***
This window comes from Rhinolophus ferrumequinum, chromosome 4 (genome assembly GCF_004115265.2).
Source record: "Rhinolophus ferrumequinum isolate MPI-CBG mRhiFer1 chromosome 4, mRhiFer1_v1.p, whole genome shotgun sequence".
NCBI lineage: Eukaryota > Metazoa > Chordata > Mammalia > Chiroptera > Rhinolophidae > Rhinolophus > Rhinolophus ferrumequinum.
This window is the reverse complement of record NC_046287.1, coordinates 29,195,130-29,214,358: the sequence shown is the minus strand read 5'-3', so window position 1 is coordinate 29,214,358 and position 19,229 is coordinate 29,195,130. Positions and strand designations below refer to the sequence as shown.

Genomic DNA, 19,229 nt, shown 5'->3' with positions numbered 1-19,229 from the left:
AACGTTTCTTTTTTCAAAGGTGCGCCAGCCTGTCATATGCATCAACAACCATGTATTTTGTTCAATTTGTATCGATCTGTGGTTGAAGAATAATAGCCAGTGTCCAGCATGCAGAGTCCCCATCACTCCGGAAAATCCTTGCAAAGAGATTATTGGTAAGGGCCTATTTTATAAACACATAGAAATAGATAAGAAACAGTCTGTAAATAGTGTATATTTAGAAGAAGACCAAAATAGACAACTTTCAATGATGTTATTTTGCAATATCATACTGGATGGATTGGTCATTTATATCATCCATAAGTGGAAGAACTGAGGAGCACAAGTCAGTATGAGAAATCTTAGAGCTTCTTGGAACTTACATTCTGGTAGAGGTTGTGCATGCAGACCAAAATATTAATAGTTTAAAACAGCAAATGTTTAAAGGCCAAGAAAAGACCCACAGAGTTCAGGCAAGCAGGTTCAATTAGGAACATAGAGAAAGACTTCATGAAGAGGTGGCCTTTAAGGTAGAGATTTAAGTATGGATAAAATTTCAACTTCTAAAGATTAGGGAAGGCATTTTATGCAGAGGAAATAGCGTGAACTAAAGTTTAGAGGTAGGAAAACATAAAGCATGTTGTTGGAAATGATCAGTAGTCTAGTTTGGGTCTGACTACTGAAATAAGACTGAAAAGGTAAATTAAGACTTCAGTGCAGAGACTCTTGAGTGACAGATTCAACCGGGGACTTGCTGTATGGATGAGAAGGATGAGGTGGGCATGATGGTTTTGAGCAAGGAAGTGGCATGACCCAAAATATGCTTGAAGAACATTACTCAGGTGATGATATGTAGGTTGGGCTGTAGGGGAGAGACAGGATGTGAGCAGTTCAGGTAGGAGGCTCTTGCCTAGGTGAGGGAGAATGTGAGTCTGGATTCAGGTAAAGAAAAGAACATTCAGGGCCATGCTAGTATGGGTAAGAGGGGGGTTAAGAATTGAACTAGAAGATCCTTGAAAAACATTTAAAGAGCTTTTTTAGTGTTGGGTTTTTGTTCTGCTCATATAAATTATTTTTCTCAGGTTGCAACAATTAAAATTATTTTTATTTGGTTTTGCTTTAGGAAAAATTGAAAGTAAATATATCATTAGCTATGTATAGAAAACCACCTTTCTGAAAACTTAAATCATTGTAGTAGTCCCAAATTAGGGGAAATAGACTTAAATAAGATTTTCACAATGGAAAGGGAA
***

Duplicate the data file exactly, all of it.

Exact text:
This window comes from Rhinolophus ferrumequinum, chromosome 4 (genome assembly GCF_004115265.2).
Source record: "Rhinolophus ferrumequinum isolate MPI-CBG mRhiFer1 chromosome 4, mRhiFer1_v1.p, whole genome shotgun sequence".
NCBI lineage: Eukaryota > Metazoa > Chordata > Mammalia > Chiroptera > Rhinolophidae > Rhinolophus > Rhinolophus ferrumequinum.
This window is the reverse complement of record NC_046287.1, coordinates 29,195,130-29,214,358: the sequence shown is the minus strand read 5'-3', so window position 1 is coordinate 29,214,358 and position 19,229 is coordinate 29,195,130. Positions and strand designations below refer to the sequence as shown.

Genomic DNA, 19,229 nt, shown 5'->3' with positions numbered 1-19,229 from the left:
AACGTTTCTTTTTTCAAAGGTGCGCCAGCCTGTCATATGCATCAACAACCATGTATTTTGTTCAATTTGTATCGATCTGTGGTTGAAGAATAATAGCCAGTGTCCAGCATGCAGAGTCCCCATCACTCCGGAAAATCCTTGCAAAGAGATTATTGGTAAGGGCCTATTTTATAAACACATAGAAATAGATAAGAAACAGTCTGTAAATAGTGTATATTTAGAAGAAGACCAAAATAGACAACTTTCAATGATGTTATTTTGCAATATCATACTGGATGGATTGGTCATTTATATCATCCATAAGTGGAAGAACTGAGGAGCACAAGTCAGTATGAGAAATCTTAGAGCTTCTTGGAACTTACATTCTGGTAGAGGTTGTGCATGCAGACCAAAATATTAATAGTTTAAAACAGCAAATGTTTAAAGGCCAAGAAAAGACCCACAGAGTTCAGGCAAGCAGGTTCAATTAGGAACATAGAGAAAGACTTCATGAAGAGGTGGCCTTTAAGGTAGAGATTTAAGTATGGATAAAATTTCAACTTCTAAAGATTAGGGAAGGCATTTTATGCAGAGGAAATAGCGTGAACTAAAGTTTAGAGGTAGGAAAACATAAAGCATGTTGTTGGAAATGATCAGTAGTCTAGTTTGGGTCTGACTACTGAAATAAGACTGAAAAGGTAAATTAAGACTTCAGTGCAGAGACTCTTGAGTGACAGATTCAACCGGGGACTTGCTGTATGGATGAGAAGGATGAGGTGGGCATGATGGTTTTGAGCAAGGAAGTGGCATGACCCAAAATATGCTTGAAGAACATTACTCAGGTGATGATATGTAGGTTGGGCTGTAGGGGAGAGACAGGATGTGAGCAGTTCAGGTAGGAGGCTCTTGCCTAGGTGAGGGAGAATGTGAGTCTGGATTCAGGTAAAGAAAAGAACATTCAGGGCCATGCTAGTATGGGTAAGAGGGGGGTTAAGAATTGAACTAGAAGATCCTTGAAAAACATTTAAAGAGCTTTTTTAGTGTTGGGTTTTTGTTCTGCTCATATAAATTATTTTTCTCAGGTTGCAACAATTAAAATTATTTTTATTTGGTTTTGCTTTAGGAAAAATTGAAAGTAAATATATCATTAGCTATGTATAGAAAACCACCTTTCTGAAAACTTAAATCATTGTAGTAGTCCCAAATTAGGGGAAATAGACTTAAATAAGATTTTCACAATGGAAAGGGAA